Document Type : Original Article
Department of Biology, College of Science, Damghan Branch, Islamic Azad University, Damghan, Iran
Department of Biology, Faculty of Science, University of Zanjan, Zanjan, Iran
Laboratory of Neuro-Organic Chemistry, Institute of Biochemistry and Biophysics (IBB), University of Tehran, Tehran, Iran
Objective: Change in astrocytes is one of the first pathological symptoms of Alzheimer’s disease (AD). Understanding
the signaling pathways in astrocytes can be a great help in treating of AD. This study aimed to investigate signaling pathway relations between low dose of methamphetamine (METH), the apoptosis, cell cycle, and glutamine (Gln) pathways in the activated astrocyte.
Materials and Methods: In this experimental study, the activated astrocyte cells were exposed to a low dose of METH
(12.5 µM) which was determined by Thiazolyl blue tetrazolium bromide (MTT) method. The groups were: group 1 cells with Aβ, group 2 cells with METH, group 3 cells with METH after 24 hours of adding Aβ (Aβ+METH, treated group), group 4 cells with Aβ after 24 hours of adding METH (METH+Aβ, prevention group), and group 5 as the control. The Gln was assayed by high-performance liquid chromatography (HPLC), and also the apoptosis, and cell cycle and BAX, BCL-X expression was evaluated.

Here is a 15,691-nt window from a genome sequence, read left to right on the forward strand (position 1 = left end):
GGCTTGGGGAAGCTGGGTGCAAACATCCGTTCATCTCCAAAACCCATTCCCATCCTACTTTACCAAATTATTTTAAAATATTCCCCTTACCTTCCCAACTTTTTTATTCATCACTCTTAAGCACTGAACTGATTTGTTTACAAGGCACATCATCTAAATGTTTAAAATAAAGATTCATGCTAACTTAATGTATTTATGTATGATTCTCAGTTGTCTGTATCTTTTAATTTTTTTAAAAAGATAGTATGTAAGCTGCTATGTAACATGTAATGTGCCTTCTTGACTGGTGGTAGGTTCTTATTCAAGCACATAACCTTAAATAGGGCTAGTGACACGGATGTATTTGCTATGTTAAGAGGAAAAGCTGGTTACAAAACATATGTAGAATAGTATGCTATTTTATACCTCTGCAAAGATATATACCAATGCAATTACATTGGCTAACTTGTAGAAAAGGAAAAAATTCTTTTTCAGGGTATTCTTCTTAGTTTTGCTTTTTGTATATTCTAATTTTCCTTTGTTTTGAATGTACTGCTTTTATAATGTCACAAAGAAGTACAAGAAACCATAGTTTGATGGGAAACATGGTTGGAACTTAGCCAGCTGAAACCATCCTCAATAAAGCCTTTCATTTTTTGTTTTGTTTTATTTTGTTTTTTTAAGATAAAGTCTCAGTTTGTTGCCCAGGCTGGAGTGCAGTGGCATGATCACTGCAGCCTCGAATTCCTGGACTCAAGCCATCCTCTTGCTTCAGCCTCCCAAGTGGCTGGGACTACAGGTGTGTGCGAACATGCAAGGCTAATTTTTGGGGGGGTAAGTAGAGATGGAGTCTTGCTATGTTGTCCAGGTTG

Results: The amount of Gln was increased, and the value of late and early apoptosis was reduced in the treatment groups, and necrosis is decreased in the prevention group (group 4 compared to group 1). Moreover, it was revealed through cell cycle analysis that G2 in group 4 was reduced compared to group 1 and the expression of BAX, BAX/ BCL-X, and BCL-X in group 3 and group 4, was decreased and increased, respectively compared to group 1.
Conclusion: These findings suggest that perhaps a non-toxic dosage of METH (low dose) can reduce the amount of apoptosis and BAX expression and increase the expression of BCL-X. Furthermore, the cells are arrested in the G2 phase and can raise the amount of extracellular glutamine, which has a protective role in neuron cells. These findings
may provide a new perspective to design a new drug with less toxic results.